Mom•Logic friend Rebecca Barry ponders her decision to buy hosiery for her son
He didn't think the tights were a good idea.
I did. Here's why. I am always cold. My acupuncturist says it's because I have a damp constitution and eat too many damp foods (coffee, wheat, dairy, yes, I consider coffee a food) but whatever the reason, I spend the winter freezing and wear tights under my jeans all season long.I assumed that Liam, who my acupuncturist also at one time also pronounced damp, and who has no body fat, is also always cold. So I thought tights would be good for him. I also bought the tights because I feel fairly strongly that children should grow up surrounded by color. They should make colorful things, wear colorful clothes, be exposed to rich, strong colors all the time. I think it's good for their brains, but if you have boys this is hard to do. All the boy clothes are dark browns and greens and totally boring, unless you want to spend a lot of money on Petit Bateau sweaters which I would if I could. So I am always looking for colorful items for the boys and these tights were a nice purple, green and blue striped pair, which I thought would look like a very cute pair of socks.
"They're colorful," I said. "All it takes for a kid to look well dressed is a pair of great socks and a pair of cool shoes."
"You just think he's cold because you're cold," said my husband, who is not damp. "He's going to die of heat stroke. He doesn't need tights."
"You're just saying that because you're always hot," I said.
What my husband did not say is that he doesn't really want Liam to wear tights because he knows that although I love my boys to death I was kind of hoping for a girl and he thinks I keep trying to dress my boys like girls. But it's not that I want to dress them like girls, it's that I don't see why they have to be dressed one way or the other. Which brings me to the question of the week--does the way we dress our children matter?
Later in the car on the way back from a nature hike I asked Liam if he liked his new tights. He had just come out of the public restroom and said, "I have two things. A bottom and a penis."
"I love them," he said happily.
"Why do you love them so much," I asked, "Was it because they kept you so warm and cozy on our walk?"
"No," he said. "Because I look like Maggie."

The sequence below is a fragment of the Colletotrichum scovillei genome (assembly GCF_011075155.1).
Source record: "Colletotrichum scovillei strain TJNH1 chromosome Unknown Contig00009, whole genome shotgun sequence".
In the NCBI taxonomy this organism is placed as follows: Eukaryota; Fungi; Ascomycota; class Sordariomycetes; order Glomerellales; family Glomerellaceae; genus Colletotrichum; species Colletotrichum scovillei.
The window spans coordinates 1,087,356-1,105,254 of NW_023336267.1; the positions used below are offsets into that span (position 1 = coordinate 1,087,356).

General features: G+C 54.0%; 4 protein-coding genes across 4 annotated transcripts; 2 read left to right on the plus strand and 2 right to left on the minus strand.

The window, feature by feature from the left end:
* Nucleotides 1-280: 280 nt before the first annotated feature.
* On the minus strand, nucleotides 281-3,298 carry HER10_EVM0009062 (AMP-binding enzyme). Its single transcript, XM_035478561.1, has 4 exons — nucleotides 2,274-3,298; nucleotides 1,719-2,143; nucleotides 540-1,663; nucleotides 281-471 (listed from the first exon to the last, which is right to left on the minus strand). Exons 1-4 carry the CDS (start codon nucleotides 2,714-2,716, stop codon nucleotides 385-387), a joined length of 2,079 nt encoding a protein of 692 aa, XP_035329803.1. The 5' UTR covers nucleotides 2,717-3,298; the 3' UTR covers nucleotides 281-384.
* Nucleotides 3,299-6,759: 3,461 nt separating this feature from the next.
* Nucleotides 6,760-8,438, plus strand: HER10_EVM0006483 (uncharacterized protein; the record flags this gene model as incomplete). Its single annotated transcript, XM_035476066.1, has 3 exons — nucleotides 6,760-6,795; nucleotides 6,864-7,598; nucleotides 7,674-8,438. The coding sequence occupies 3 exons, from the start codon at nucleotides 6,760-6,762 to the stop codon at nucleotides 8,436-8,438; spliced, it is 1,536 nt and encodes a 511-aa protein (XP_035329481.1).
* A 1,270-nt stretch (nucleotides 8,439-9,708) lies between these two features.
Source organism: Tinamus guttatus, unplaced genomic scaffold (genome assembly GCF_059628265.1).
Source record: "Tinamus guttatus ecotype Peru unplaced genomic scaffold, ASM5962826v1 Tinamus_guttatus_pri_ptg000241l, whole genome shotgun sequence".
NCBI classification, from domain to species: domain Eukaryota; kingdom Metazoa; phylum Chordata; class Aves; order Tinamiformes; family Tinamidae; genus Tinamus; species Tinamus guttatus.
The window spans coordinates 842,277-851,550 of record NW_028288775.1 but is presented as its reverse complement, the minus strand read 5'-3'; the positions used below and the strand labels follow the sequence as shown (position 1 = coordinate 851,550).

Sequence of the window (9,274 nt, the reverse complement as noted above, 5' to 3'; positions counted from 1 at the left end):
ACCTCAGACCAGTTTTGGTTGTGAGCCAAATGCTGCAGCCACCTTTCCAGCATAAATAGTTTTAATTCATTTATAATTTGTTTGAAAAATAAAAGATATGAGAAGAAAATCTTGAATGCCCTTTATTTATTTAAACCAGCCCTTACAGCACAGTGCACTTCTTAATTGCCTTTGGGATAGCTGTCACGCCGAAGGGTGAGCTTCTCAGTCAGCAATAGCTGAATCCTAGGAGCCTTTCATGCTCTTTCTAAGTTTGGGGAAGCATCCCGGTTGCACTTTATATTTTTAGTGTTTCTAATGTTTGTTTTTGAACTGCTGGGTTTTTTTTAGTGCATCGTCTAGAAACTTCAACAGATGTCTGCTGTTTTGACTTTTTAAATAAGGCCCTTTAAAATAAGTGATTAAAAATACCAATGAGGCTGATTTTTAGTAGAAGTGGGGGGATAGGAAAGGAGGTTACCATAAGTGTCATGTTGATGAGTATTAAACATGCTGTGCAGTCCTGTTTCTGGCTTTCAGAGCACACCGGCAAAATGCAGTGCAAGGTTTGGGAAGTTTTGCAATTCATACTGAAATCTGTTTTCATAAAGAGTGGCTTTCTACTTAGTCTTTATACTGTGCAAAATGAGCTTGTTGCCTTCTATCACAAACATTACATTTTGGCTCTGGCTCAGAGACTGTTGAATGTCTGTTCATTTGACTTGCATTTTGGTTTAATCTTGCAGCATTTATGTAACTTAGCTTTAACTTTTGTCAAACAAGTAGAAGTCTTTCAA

I could feel my husband's smugness radiating from the driver's side of the car.
"Maggie wears tights, and skirts and dresses, and I want to wear skirts and dresses."
"But don't you like pants?" I said.
"Not really. When am I going to lose my penis and be a girl?"
"Oh that old chestnut," I sighed. ( See "boobs" posting.)
"That's not usually what happens," said Tommy.
"Well well well," said Liam. "When are you going to start being a boy, Mommy?"
"I'm working on it," I said.
In a way, though, he's on to something. I've always been interested in what Virginia Woolf called that man-womanliness, woman manliness that exists in all of us. On the one hand, boys and girls are wired differently, there's no question, but on the other, it seems that we are mostly just human, and tend to exhibit more masculine and feminine qualities at different points of our lives. Women after the age of thirty grow much more aggressive, confident, and independent, in my experience. (And after 50, watch out.) Men after the age of fifty are completely sentimental. They just start crying. I think it's all of those years of pretending they don't feel anything. So maybe my son just sees what we've all forgotten, which is that gender, like morality, like happiness, can be a fairly fluid thing, and that maybe the truth is that we’re all women waiting to be men, and men waiting to be women. Which is so fundamentally human--sitting around, doing the best you can, while waiting to be someone else.
Also, girls clothes are a lot more fun than boys clothes.
Either way, we're keeping the tights. And Liam's penis. At least for the time being."